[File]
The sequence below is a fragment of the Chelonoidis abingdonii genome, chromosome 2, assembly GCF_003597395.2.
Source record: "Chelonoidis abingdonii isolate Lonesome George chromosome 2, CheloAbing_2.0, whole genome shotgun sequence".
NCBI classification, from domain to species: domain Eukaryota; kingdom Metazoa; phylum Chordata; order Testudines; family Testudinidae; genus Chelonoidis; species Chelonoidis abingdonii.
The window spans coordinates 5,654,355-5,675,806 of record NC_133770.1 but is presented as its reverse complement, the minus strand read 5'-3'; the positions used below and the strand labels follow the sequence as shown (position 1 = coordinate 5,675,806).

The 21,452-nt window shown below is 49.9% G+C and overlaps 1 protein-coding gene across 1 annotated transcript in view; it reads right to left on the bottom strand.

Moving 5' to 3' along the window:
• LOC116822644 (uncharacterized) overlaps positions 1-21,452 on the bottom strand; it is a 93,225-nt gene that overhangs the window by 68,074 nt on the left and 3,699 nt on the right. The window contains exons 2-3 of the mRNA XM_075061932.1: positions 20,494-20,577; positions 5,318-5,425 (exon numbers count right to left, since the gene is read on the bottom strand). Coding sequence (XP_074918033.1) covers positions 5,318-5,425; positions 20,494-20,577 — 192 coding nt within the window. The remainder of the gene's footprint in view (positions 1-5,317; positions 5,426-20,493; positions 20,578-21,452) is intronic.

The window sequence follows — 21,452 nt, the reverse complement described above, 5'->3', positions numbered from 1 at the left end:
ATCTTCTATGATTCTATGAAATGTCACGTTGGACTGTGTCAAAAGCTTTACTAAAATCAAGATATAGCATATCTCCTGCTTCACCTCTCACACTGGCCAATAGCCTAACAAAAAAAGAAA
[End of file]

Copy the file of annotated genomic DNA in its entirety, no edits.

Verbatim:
The sequence below is a fragment of the Chelonoidis abingdonii genome, chromosome 2, assembly GCF_003597395.2.
Source record: "Chelonoidis abingdonii isolate Lonesome George chromosome 2, CheloAbing_2.0, whole genome shotgun sequence".
NCBI classification, from domain to species: domain Eukaryota; kingdom Metazoa; phylum Chordata; order Testudines; family Testudinidae; genus Chelonoidis; species Chelonoidis abingdonii.
The window spans coordinates 5,654,355-5,675,806 of record NC_133770.1 but is presented as its reverse complement, the minus strand read 5'-3'; the positions used below and the strand labels follow the sequence as shown (position 1 = coordinate 5,675,806).

The 21,452-nt window shown below is 49.9% G+C and overlaps 1 protein-coding gene across 1 annotated transcript in view; it reads right to left on the bottom strand.

Moving 5' to 3' along the window:
• LOC116822644 (uncharacterized) overlaps positions 1-21,452 on the bottom strand; it is a 93,225-nt gene that overhangs the window by 68,074 nt on the left and 3,699 nt on the right. The window contains exons 2-3 of the mRNA XM_075061932.1: positions 20,494-20,577; positions 5,318-5,425 (exon numbers count right to left, since the gene is read on the bottom strand). Coding sequence (XP_074918033.1) covers positions 5,318-5,425; positions 20,494-20,577 — 192 coding nt within the window. The remainder of the gene's footprint in view (positions 1-5,317; positions 5,426-20,493; positions 20,578-21,452) is intronic.

The window sequence follows — 21,452 nt, the reverse complement described above, 5'->3', positions numbered from 1 at the left end:
ATCTTCTATGATTCTATGAAATGTCACGTTGGACTGTGTCAAAAGCTTTACTAAAATCAAGATATAGCATATCTCCTGCTTCACCTCTCACACTGGCCAATAGCCTAACAAAAAAAGAAA